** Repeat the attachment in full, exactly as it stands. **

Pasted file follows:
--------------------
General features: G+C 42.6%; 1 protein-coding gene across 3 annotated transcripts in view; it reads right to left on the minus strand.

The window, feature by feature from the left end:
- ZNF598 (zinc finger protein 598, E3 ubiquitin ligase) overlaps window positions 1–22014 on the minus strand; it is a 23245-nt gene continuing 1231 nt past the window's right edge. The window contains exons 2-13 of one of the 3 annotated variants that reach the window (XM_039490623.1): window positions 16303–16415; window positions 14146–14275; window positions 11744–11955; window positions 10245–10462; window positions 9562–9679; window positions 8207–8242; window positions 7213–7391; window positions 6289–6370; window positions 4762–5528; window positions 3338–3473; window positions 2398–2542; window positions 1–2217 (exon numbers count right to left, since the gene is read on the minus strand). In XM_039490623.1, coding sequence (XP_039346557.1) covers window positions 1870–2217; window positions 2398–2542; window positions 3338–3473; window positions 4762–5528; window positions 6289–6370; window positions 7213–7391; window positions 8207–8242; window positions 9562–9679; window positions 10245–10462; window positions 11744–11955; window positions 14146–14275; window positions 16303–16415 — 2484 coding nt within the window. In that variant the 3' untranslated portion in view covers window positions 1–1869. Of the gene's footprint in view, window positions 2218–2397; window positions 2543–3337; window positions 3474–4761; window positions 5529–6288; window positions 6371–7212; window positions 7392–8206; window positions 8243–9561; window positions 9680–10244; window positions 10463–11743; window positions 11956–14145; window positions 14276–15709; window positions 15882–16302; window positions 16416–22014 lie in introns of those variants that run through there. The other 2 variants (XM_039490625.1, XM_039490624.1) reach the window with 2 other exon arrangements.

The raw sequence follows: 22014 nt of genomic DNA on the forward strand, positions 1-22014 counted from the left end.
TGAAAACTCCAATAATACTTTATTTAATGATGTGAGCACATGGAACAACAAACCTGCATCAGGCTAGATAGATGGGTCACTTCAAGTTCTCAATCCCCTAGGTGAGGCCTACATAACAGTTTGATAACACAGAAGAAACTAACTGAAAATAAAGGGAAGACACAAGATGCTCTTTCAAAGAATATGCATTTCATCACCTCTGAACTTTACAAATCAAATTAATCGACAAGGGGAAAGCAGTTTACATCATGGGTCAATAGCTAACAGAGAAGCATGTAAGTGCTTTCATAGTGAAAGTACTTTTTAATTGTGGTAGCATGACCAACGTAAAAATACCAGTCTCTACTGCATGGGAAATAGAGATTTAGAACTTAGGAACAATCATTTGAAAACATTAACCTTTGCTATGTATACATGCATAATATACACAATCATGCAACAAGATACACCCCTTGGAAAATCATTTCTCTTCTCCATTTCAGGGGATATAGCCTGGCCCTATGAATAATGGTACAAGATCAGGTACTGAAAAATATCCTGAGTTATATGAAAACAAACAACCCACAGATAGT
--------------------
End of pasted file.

General features: G+C 42.6%; 1 protein-coding gene across 3 annotated transcripts in view; it reads right to left on the minus strand.

The window, feature by feature from the left end:
- ZNF598 (zinc finger protein 598, E3 ubiquitin ligase) overlaps window positions 1–22014 on the minus strand; it is a 23245-nt gene continuing 1231 nt past the window's right edge. The window contains exons 2-13 of one of the 3 annotated variants that reach the window (XM_039490623.1): window positions 16303–16415; window positions 14146–14275; window positions 11744–11955; window positions 10245–10462; window positions 9562–9679; window positions 8207–8242; window positions 7213–7391; window positions 6289–6370; window positions 4762–5528; window positions 3338–3473; window positions 2398–2542; window positions 1–2217 (exon numbers count right to left, since the gene is read on the minus strand). In XM_039490623.1, coding sequence (XP_039346557.1) covers window positions 1870–2217; window positions 2398–2542; window positions 3338–3473; window positions 4762–5528; window positions 6289–6370; window positions 7213–7391; window positions 8207–8242; window positions 9562–9679; window positions 10245–10462; window positions 11744–11955; window positions 14146–14275; window positions 16303–16415 — 2484 coding nt within the window. In that variant the 3' untranslated portion in view covers window positions 1–1869. Of the gene's footprint in view, window positions 2218–2397; window positions 2543–3337; window positions 3474–4761; window positions 5529–6288; window positions 6371–7212; window positions 7392–8206; window positions 8243–9561; window positions 9680–10244; window positions 10463–11743; window positions 11956–14145; window positions 14276–15709; window positions 15882–16302; window positions 16416–22014 lie in introns of those variants that run through there. The other 2 variants (XM_039490625.1, XM_039490624.1) reach the window with 2 other exon arrangements.

The raw sequence follows: 22014 nt of genomic DNA on the forward strand, positions 1-22014 counted from the left end.
TGAAAACTCCAATAATACTTTATTTAATGATGTGAGCACATGGAACAACAAACCTGCATCAGGCTAGATAGATGGGTCACTTCAAGTTCTCAATCCCCTAGGTGAGGCCTACATAACAGTTTGATAACACAGAAGAAACTAACTGAAAATAAAGGGAAGACACAAGATGCTCTTTCAAAGAATATGCATTTCATCACCTCTGAACTTTACAAATCAAATTAATCGACAAGGGGAAAGCAGTTTACATCATGGGTCAATAGCTAACAGAGAAGCATGTAAGTGCTTTCATAGTGAAAGTACTTTTTAATTGTGGTAGCATGACCAACGTAAAAATACCAGTCTCTACTGCATGGGAAATAGAGATTTAGAACTTAGGAACAATCATTTGAAAACATTAACCTTTGCTATGTATACATGCATAATATACACAATCATGCAACAAGATACACCCCTTGGAAAATCATTTCTCTTCTCCATTTCAGGGGATATAGCCTGGCCCTATGAATAATGGTACAAGATCAGGTACTGAAAAATATCCTGAGTTATATGAAAACAAACAACCCACAGATAGT